Today I’m channeling my inner grumpy old man. And these guys are helping. (I am not old enough to pull off such a face by myself, although life is rapidly helping me get there. ;-)
The reason I’m feeling grumpy is that I’ve had another in a long, long line of conversations about how to write faster code.
It’s not that optimization experts are dumb. Far from it. They are invariably smart, and in general, they are better informed than I am about how pipeline burst cache and GPUs and RAM prefetch algorithms work. I generally learn a lot when I talk to guys like this.
I applaud their passion, even if I think they sometimes get carried away.
No. What’s making me grumpy is that after decades of hard work, we still have compilers that encourage a culture of black magic and superstition around this topic. I thought I signed up for computer science, not voodoo.
To show you what I mean, let’s talk about the humble
inline keyword in C and C++. The amount of FUD and nonsense around it is really unfortunate. How many of the following have you heard?
- Inlines are always faster than normal function calls.
- Inlines are sometimes slower than normal function calls, if they bloat the binary to the point where the data segment causes page faults.
- Compilers treat
inlineas a hint only, and ignore it whenever they feel like it.
- Ordinary programmers might not be smarter than the compiler, but I am. That’s why I use the compiler extension that always inlines, instead of just the ordinary
inlinekeyword that’s useless.
- If you declare a
staticin a function, it can’t be inlined.
- If you throw an exception in a function, it can’t be inlined.
- If you call a virtual in a function, it can’t be inlined.
- If you call
gotoin a function, it can’t be inlined.
- If you use thread-local storage in a function, it can’t be inlined.
- Only code in a header can be inlined. Using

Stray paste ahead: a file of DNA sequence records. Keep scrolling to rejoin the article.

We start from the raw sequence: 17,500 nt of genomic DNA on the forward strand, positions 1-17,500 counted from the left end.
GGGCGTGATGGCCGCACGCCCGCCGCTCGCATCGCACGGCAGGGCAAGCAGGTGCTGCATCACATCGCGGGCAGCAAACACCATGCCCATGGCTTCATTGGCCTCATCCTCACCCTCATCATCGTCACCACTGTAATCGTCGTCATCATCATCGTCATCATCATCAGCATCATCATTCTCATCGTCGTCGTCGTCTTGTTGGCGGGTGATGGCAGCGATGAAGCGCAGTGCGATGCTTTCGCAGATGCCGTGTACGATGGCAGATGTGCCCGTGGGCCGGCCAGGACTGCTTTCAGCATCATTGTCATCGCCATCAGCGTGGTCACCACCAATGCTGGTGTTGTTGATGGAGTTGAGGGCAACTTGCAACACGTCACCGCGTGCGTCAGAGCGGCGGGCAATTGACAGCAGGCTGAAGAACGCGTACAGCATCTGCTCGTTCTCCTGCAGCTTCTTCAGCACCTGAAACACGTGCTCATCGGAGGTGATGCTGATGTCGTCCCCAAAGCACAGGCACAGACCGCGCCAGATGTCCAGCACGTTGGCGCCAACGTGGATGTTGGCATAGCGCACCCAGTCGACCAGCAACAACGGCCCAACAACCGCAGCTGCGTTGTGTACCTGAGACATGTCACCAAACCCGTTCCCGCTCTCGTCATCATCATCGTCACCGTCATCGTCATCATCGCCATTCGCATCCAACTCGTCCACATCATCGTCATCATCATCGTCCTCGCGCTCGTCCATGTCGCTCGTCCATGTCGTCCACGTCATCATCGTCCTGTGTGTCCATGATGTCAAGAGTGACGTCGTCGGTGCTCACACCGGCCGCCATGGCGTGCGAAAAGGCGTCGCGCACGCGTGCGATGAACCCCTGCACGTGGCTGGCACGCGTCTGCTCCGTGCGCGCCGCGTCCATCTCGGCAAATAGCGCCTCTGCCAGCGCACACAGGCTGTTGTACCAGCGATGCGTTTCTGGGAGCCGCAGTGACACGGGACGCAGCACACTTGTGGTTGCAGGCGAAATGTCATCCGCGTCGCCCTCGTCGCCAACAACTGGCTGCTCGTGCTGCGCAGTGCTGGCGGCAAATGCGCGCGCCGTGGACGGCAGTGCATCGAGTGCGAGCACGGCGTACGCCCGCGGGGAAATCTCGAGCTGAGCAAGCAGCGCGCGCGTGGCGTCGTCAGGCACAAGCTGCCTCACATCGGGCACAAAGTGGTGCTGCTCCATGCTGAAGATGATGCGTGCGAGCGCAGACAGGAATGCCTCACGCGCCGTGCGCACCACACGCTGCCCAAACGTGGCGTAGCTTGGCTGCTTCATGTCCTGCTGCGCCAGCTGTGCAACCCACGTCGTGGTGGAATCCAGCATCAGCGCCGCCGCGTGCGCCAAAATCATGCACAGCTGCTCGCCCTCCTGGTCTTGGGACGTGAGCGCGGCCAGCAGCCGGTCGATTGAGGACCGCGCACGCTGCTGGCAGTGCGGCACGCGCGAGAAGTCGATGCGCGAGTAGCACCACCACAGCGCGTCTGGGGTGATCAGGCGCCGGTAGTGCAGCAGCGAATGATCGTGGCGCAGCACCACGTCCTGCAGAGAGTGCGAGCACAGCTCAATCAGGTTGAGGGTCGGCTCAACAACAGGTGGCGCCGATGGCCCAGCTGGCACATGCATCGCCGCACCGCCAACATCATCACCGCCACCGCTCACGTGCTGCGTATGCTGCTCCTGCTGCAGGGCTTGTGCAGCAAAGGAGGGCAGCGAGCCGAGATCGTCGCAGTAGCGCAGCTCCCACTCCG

inlinein a .cpp is either an error or is totally ignored by the compiler.
- Since templates are implemented in headers, they are automatically inline candidates.
inlineare mutually contradictory.
I’m not going to argue the stuff in the above list, one way or another. There’s enough falsehood in that list to steer people wrong, and enough truth in it to be dangerous. Importantly, all of the items in the list are stated as timeless, universal truths, which is a prime facie reason to treat the list a Bad Idea™ regardless. Remember: it depends. :-)
My point today is not about inlines, though. It’s not even about performance dogma. Rather, it’s about opacity.
The optimization choices that a compiler makes about inlining and sundry other issues are opaque to most coders. And I claim that it is this fact–not irrational zealots–at the heart of a lot of holy wars, debates, and FUD about optimization. The classic paper by Meyers and Alexandrescu about how compiler optimization defeats the intent of the double-checked locking pattern provides eloquent examples of this opacity. If you haven’t read it, I encourage you to do so.
We should fix this.
Compiler makers, I hereby request a feature. Please add the ability to generate an “optimization plan” for a function, analogous to the “explain query plan” feature that DB admins have used to tune their work for decades.
I can imagine this working as a compiler switch, similar to
-E which dumps preprocessor output to stdout. If I add
--explain-optimizations to the cmdline, I would like a report that tells me:
- What sorts of loop unwinding, reordering, and other shortcuts will be used. Please tie them back to the specific switches that are active.
- How optimizations were constrained by block, function, and translation unit scope–and how optimizations might change naive assumptions about scope that a programmer would form by looking at the high-level representation of the code.
- What additional optimizations might be possible if additional switches were added or removed.
- What guesses were made about likely versus unlikely branches in conditionals.
- What additional optimizations might be possible if not for a certain characteristic of the code. Please be specific: “I could not optimize out the extra assignment to foo, because codepath X requires it.”
- How micro optimization decisions conflict with macro ones, and what assumptions and priorities were used to resolve these conflicts.
I realize I am not asking for something easy. But I believe explaining optimization choices cannot be harder than making those choices in the first place–and the problem must be somewhat tractable, since the SQL crowd has an analogous tool.
Let’s shine some light on this black magic, and turn performance tradeoffs into a science based on common, abundant knowledge. I think it could improve the whole industry.
Image credit: Neil. Moralee (Flickr)